In The Impulse of Fantasy Literature (1983), Colin Manlove arranged fantasies according to their divided topographies. Whereas some fantastic narratives may describe a journey from our world to a supernatural one, he wrote, others, like William Morris' romances, Tolkien's The Hobbit and Ursula Le Guin's Earthsea trilogy, immediately plunge us into a wholly fantastic world with little reference to our own reality. Still others, Manlove noted, may try to harmonise orders that are considered to be separate only in the minds of their readers, or, quite to the contrary, hint that magic and miracle are so rare that they can only become manifest to 'certain types of people'. Though helpful, this topography overlooks the persistent presence of the child as a special 'type' in fantastic landscapes. Indeed, with their special perspective, where neither innocence and experience nor the real and imaginary have drifted into opposition, children are prime players as characters in, and creators and readers of, fantasy texts.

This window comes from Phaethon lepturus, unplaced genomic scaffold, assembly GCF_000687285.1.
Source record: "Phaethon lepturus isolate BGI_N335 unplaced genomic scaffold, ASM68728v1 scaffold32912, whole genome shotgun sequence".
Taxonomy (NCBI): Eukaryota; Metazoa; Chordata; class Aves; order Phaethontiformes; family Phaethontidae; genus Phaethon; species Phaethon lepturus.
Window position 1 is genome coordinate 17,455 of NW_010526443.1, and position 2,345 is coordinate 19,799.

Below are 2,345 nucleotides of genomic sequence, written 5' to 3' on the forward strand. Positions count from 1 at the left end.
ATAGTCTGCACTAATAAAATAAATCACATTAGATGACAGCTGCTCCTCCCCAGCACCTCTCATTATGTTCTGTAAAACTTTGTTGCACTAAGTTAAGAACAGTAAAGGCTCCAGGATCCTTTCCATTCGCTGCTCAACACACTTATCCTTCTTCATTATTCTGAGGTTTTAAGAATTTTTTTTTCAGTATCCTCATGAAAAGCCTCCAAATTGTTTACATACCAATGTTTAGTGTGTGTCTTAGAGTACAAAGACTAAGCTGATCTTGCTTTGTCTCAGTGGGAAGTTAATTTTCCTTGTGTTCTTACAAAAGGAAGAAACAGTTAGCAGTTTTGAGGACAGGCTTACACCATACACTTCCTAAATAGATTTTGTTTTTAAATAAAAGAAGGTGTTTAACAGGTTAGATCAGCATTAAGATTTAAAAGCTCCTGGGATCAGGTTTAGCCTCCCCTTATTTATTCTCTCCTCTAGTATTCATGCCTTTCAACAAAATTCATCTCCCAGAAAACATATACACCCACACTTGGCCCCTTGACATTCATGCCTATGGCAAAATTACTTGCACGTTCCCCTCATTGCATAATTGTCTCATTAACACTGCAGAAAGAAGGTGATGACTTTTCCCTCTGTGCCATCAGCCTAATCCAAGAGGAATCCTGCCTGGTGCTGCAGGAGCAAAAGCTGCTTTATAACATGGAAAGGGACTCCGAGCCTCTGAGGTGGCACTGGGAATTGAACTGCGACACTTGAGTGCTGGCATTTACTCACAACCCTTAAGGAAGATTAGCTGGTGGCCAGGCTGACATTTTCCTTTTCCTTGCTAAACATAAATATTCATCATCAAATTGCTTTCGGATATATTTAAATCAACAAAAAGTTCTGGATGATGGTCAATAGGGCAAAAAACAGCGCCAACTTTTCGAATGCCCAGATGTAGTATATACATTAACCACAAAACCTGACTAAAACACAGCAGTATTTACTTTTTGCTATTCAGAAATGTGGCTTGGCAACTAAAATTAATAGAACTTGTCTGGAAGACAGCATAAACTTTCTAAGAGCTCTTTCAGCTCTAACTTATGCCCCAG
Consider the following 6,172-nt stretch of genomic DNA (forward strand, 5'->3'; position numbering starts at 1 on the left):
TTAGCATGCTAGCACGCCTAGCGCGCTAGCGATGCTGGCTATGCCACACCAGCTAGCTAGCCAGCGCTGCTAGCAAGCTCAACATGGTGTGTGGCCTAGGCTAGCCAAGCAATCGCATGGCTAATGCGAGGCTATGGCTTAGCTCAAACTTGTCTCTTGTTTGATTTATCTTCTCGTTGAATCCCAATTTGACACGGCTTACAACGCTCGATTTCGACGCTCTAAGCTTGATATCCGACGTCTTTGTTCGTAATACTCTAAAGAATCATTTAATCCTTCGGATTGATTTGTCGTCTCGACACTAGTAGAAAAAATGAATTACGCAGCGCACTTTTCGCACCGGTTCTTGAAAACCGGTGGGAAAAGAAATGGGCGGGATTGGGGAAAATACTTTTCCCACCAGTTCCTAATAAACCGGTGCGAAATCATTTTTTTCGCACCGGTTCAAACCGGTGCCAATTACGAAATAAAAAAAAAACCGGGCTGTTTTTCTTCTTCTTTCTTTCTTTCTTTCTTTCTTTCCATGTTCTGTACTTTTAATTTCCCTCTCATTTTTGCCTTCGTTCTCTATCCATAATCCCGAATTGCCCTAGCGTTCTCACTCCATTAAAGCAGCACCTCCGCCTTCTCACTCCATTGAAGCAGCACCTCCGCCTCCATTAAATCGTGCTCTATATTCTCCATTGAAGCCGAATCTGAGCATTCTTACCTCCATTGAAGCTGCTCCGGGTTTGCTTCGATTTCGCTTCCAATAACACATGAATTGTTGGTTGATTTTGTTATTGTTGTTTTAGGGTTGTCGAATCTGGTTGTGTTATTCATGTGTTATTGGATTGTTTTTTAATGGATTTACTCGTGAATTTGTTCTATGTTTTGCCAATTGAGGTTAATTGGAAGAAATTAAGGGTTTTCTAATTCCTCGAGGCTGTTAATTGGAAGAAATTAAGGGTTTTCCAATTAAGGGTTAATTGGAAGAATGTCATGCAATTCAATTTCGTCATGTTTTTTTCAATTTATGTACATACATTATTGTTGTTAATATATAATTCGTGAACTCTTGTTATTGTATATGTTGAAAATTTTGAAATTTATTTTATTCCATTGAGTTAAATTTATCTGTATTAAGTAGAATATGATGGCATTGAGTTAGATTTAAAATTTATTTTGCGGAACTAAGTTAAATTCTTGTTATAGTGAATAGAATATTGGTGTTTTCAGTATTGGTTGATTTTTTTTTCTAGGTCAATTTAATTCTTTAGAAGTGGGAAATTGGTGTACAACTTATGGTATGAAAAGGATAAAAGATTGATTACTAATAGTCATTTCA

In its focus on the figure of the child, this chapter will offer a parallel perspective on Manlove's taxonomy. In 'Dubious binaries', we question the pervasive opposition between fantasy and reason, as well as a concomitant tendency to designate fantasy texts as being exclusively for either children or adults.